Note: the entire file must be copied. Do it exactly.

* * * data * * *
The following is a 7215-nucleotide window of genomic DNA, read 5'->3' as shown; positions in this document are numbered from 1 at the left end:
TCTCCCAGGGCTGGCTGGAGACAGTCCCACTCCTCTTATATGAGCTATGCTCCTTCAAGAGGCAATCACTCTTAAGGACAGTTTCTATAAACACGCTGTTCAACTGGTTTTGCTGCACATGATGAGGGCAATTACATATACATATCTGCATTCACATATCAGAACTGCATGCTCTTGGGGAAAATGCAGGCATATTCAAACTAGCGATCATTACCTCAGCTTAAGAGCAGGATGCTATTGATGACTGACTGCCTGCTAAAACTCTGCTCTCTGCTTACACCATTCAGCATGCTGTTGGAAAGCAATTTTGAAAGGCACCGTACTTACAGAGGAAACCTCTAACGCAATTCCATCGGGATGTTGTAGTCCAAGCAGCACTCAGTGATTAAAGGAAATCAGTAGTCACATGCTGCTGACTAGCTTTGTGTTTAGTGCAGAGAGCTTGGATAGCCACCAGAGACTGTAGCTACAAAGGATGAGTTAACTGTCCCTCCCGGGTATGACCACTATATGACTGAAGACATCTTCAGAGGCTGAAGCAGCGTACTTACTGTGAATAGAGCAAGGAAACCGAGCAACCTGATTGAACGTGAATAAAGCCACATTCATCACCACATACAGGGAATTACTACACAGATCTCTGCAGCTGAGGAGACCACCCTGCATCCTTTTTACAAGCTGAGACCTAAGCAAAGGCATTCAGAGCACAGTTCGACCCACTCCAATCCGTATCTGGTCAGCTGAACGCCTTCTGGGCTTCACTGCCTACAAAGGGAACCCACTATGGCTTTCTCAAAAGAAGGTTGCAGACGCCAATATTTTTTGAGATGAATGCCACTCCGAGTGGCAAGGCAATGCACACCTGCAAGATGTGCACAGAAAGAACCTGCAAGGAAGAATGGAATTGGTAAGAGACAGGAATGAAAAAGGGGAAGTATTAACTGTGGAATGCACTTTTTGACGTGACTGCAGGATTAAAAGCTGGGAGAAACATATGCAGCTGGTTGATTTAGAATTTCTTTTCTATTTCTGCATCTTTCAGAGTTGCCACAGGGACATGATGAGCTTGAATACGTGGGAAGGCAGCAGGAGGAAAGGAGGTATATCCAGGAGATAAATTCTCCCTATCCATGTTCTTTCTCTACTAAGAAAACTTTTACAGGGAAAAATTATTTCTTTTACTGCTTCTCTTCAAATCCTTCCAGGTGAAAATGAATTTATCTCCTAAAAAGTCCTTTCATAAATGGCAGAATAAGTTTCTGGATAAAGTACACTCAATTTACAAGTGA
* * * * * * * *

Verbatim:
The following is a 7215-nucleotide window of genomic DNA, read 5'->3' as shown; positions in this document are numbered from 1 at the left end:
TCTCCCAGGGCTGGCTGGAGACAGTCCCACTCCTCTTATATGAGCTATGCTCCTTCAAGAGGCAATCACTCTTAAGGACAGTTTCTATAAACACGCTGTTCAACTGGTTTTGCTGCACATGATGAGGGCAATTACATATACATATCTGCATTCACATATCAGAACTGCATGCTCTTGGGGAAAATGCAGGCATATTCAAACTAGCGATCATTACCTCAGCTTAAGAGCAGGATGCTATTGATGACTGACTGCCTGCTAAAACTCTGCTCTCTGCTTACACCATTCAGCATGCTGTTGGAAAGCAATTTTGAAAGGCACCGTACTTACAGAGGAAACCTCTAACGCAATTCCATCGGGATGTTGTAGTCCAAGCAGCACTCAGTGATTAAAGGAAATCAGTAGTCACATGCTGCTGACTAGCTTTGTGTTTAGTGCAGAGAGCTTGGATAGCCACCAGAGACTGTAGCTACAAAGGATGAGTTAACTGTCCCTCCCGGGTATGACCACTATATGACTGAAGACATCTTCAGAGGCTGAAGCAGCGTACTTACTGTGAATAGAGCAAGGAAACCGAGCAACCTGATTGAACGTGAATAAAGCCACATTCATCACCACATACAGGGAATTACTACACAGATCTCTGCAGCTGAGGAGACCACCCTGCATCCTTTTTACAAGCTGAGACCTAAGCAAAGGCATTCAGAGCACAGTTCGACCCACTCCAATCCGTATCTGGTCAGCTGAACGCCTTCTGGGCTTCACTGCCTACAAAGGGAACCCACTATGGCTTTCTCAAAAGAAGGTTGCAGACGCCAATATTTTTTGAGATGAATGCCACTCCGAGTGGCAAGGCAATGCACACCTGCAAGATGTGCACAGAAAGAACCTGCAAGGAAGAATGGAATTGGTAAGAGACAGGAATGAAAAAGGGGAAGTATTAACTGTGGAATGCACTTTTTGACGTGACTGCAGGATTAAAAGCTGGGAGAAACATATGCAGCTGGTTGATTTAGAATTTCTTTTCTATTTCTGCATCTTTCAGAGTTGCCACAGGGACATGATGAGCTTGAATACGTGGGAAGGCAGCAGGAGGAAAGGAGGTATATCCAGGAGATAAATTCTCCCTATCCATGTTCTTTCTCTACTAAGAAAACTTTTACAGGGAAAAATTATTTCTTTTACTGCTTCTCTTCAAATCCTTCCAGGTGAAAATGAATTTATCTCCTAAAAAGTCCTTTCATAAATGGCAGAATAAGTTTCTGGATAAAGTACACTCAATTTACAAGTGA